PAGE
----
In light of the above, the above ruling
provides hope for all the Nigerians who have suffered the consequences of the
oils spillages by the Royal Dutch Shell Company in the Niger Delta.
Additionally, the ruling will also provide a reference upon which it will be
possible for victims of such environmental damages by other companies to seek
justice and due compensation. Most importantly, the ruling will force the Royal
Dutch Shell to embrace the essence of responsible business by ensuring its
operations in Nigeria, and other parts of the world do not lead to any adverse
consequences to the surrounding community. Otherwise, the company will face
expensive legal consequences (Winter, 2015).
Aljazeera America. (2015). Amnesty: Shell has not Cleaned Up oil Spills in Nigeria. Aljazeera America. Retrieved 8 February 2016, from http://america.aljazeera.com/articles/2015/11/3/amnesty-shell-has-not-cleaned-nigeria-oil-spills.html
BBC Africa,. (2015). Shell Failing To Clean up Nigeria Oil Spills. BBC News. Retrieved 8 February 2016, from http://www.bbc.com/news/world-africa-34707266
Chakravarti, S. (2015). Shell and the Liability Debate. Live Mint. Retrieved 8 February 2016, from http://www.livemint.com/Opinion/ZnoLM08gUpGSwjMkUdXXLI/Shell-and-the-liability-debate.html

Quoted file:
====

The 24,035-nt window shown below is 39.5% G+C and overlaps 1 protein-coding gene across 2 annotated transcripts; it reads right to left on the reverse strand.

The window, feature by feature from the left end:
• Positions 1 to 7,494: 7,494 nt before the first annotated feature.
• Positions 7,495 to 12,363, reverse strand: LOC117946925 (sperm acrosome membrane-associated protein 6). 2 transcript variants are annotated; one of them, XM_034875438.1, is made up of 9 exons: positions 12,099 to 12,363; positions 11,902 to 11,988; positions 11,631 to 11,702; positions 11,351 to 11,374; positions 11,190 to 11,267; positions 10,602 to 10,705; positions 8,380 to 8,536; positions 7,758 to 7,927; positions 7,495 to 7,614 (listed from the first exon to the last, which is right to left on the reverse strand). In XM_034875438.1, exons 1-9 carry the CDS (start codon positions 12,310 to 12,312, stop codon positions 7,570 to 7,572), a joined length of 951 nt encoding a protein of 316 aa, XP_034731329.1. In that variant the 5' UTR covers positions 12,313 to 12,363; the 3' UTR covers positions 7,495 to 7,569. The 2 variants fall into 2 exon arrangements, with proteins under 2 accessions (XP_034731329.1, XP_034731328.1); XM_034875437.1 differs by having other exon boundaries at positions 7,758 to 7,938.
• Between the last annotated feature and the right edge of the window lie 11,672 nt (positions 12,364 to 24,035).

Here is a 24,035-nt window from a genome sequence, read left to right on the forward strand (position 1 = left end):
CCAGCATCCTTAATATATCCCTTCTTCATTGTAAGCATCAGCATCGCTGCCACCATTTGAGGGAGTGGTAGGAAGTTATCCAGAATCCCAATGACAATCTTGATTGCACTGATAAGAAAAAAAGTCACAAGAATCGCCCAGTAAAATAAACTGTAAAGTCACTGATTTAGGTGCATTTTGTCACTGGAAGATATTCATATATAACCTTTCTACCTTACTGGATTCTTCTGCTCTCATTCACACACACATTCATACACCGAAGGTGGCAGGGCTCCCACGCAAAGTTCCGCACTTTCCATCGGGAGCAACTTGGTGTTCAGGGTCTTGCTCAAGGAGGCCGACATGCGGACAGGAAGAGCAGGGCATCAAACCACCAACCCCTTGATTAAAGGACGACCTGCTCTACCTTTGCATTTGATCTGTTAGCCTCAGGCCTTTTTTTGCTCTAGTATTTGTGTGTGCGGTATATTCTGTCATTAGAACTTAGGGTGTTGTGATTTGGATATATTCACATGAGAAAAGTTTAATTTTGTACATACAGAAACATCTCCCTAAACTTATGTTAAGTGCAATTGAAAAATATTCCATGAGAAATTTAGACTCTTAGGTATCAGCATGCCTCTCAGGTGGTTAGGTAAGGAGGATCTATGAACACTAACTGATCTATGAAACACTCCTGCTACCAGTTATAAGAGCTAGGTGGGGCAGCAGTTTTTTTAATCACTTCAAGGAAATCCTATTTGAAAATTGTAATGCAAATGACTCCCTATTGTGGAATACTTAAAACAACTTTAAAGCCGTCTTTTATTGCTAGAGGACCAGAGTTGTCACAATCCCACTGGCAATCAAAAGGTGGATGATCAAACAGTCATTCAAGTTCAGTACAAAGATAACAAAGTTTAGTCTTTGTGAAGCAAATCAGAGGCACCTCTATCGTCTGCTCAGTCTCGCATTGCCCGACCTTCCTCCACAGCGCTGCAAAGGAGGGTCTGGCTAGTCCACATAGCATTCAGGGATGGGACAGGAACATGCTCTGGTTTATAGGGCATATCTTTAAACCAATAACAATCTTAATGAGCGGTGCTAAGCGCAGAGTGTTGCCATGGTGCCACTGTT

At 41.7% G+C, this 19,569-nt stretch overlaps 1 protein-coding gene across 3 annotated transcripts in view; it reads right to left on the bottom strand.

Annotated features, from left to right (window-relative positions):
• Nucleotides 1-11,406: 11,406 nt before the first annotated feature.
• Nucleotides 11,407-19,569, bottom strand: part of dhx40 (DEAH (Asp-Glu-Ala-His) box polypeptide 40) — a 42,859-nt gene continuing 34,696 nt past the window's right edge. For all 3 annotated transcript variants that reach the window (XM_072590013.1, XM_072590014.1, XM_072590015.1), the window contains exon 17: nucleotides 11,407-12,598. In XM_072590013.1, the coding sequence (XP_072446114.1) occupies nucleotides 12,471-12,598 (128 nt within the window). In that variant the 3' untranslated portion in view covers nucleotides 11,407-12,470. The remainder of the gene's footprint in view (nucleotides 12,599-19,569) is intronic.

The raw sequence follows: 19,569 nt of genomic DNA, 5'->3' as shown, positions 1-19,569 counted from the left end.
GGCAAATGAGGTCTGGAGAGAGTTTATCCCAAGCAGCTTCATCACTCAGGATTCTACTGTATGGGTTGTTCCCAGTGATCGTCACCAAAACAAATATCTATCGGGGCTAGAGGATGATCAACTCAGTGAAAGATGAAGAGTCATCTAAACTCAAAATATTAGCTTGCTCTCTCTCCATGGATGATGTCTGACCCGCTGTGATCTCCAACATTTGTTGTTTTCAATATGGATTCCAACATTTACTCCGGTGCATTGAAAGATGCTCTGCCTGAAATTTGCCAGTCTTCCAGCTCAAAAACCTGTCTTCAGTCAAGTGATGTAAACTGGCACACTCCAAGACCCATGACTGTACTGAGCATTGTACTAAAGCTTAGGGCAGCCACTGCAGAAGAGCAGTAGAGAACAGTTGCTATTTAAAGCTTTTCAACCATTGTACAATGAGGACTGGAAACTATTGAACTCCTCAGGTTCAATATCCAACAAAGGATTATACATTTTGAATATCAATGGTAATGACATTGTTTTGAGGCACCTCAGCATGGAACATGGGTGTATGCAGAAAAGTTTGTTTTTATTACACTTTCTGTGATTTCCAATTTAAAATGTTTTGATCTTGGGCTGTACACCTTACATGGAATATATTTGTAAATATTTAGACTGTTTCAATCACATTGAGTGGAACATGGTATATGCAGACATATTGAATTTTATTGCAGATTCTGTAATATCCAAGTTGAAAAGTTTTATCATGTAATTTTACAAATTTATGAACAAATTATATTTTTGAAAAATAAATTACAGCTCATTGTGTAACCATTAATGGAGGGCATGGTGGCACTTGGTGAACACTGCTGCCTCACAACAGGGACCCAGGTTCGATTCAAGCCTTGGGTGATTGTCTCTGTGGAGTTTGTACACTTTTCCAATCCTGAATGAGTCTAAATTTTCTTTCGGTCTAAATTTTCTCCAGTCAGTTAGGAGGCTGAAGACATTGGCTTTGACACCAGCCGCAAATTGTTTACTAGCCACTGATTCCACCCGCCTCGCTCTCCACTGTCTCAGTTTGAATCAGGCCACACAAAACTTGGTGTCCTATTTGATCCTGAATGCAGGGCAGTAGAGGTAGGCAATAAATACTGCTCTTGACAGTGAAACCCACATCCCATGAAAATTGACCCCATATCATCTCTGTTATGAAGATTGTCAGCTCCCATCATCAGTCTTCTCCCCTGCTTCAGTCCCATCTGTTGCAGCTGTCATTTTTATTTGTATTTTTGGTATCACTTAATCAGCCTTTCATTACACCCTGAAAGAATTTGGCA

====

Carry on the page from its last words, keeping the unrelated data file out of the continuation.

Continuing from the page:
Deutsch, A. (2015). Dutch Appeals Court Says Shell May be Held Liable for Oil Spills in Nigeria. The Guardian. Retrieved 8 February 2016, from http://www.theguardian.com/global-development/2015/dec/18/dutch-appeals-court-shell-oil-spills-nigeria
Escritt, T. (2015). Dutch Ruling on Nigeria Could Prompt More Environmental Cases. Reuters. Retrieved 8 February 2016, from http://af.reuters.com/article/topNews/idAFKBN0U11DS20151218?pageNumber=2&virtualBrandChannel=0&sp=true
National Daily Newspaper,. (2015). Dutch Appellate Court’s Ruling Against Shell and Matters Arising. National Daily Newspaper. Retrieved 8 February 2016, from https://nationaldailyng.com/2015/dutch-appellate-courts-ruling-against-shell-and-matters-arising/
Phys Org. (2015). Dutch Ruling: What does it Mean for Shell in Nigeria?. Phys Org. Retrieved 8 February 2016, from http://phys.org/news/2015-12-dutch-shell-nigeria.html
Rechtspraak. (2015). Dutch Courts Have Jurisdiction in Case against Shell Nigeria Oil Spills. Rechtspraak. Retrieved 8 February 2016, from https://www.rechtspraak.nl/Organisatie-en-contact/Organisatie/Gerechtshoven/Gerechtshof-Den-Haag/Nieuws/Paginas/Dutch-Courts-have-jurisdiction-in-case-against-Shell-Nigeria-oil-spills.aspx
Vidal, J. (2015). Shell Announces £55m Payout for Nigeria Oil Spills. The Guardian. Retrieved 8 February 2016, from http://www.theguardian.com/environment/2015/jan/07/shell-announces-55m-payout-for-nigeria-oil-spills
Winter, J. (2015). How a Poor Nigerian Town Got Shell to Pay for Major Oil Spills. Ottawa Citizen. Retrieved 8 February 2016, from http://ottawacitizen.com/news/world/beating-big-oil-how-a-poor-nigerian-town-got-shell-to-shell-out-for-major-oil-spills